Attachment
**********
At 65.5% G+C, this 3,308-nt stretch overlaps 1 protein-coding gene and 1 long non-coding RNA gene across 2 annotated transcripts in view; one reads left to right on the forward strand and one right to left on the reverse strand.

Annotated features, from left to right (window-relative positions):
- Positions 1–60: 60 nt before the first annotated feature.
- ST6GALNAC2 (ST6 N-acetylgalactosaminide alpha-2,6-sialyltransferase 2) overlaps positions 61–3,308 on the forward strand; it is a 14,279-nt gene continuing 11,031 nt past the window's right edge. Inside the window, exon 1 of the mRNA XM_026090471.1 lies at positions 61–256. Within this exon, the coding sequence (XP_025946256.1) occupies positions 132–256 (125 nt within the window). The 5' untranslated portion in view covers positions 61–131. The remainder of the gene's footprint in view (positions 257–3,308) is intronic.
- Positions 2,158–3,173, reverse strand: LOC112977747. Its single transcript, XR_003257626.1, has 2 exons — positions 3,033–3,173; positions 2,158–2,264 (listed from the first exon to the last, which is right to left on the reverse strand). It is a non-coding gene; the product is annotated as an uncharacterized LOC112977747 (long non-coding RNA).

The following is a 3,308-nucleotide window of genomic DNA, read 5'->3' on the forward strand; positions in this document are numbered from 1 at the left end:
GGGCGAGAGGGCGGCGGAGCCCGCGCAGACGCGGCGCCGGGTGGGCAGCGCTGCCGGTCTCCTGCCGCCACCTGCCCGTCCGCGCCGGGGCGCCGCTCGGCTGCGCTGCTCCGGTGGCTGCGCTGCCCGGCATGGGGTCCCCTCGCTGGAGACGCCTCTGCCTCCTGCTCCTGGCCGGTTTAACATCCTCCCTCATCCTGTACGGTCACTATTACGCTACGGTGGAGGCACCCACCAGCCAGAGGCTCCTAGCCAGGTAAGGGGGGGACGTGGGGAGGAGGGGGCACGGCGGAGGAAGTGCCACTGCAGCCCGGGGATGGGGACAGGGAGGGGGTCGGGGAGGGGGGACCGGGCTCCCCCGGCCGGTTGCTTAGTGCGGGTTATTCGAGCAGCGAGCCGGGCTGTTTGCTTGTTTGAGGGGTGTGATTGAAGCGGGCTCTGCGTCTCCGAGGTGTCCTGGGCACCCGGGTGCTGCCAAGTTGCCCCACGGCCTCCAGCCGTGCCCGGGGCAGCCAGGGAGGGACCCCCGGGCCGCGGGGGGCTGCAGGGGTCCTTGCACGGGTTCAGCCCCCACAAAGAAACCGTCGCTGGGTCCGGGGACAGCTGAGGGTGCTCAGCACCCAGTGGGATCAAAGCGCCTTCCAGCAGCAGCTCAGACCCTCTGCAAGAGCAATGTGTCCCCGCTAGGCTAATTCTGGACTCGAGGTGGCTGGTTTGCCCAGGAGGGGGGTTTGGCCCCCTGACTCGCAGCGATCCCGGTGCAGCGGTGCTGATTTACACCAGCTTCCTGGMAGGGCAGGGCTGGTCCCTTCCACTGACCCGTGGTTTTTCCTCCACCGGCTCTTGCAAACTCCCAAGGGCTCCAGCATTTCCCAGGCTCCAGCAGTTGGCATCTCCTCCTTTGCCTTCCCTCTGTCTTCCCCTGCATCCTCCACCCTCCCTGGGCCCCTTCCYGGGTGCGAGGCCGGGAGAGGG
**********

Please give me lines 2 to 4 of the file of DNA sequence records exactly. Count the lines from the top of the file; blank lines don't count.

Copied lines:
Annotated features, from left to right (window-relative positions):
- Positions 1–60: 60 nt before the first annotated feature.
- ST6GALNAC2 (ST6 N-acetylgalactosaminide alpha-2,6-sialyltransferase 2) overlaps positions 61–3,308 on the forward strand; it is a 14,279-nt gene continuing 11,031 nt past the window's right edge. Inside the window, exon 1 of the mRNA XM_026090471.1 lies at positions 61–256. Within this exon, the coding sequence (XP_025946256.1) occupies positions 132–256 (125 nt within the window). The 5' untranslated portion in view covers positions 61–131. The remainder of the gene's footprint in view (positions 257–3,308) is intronic.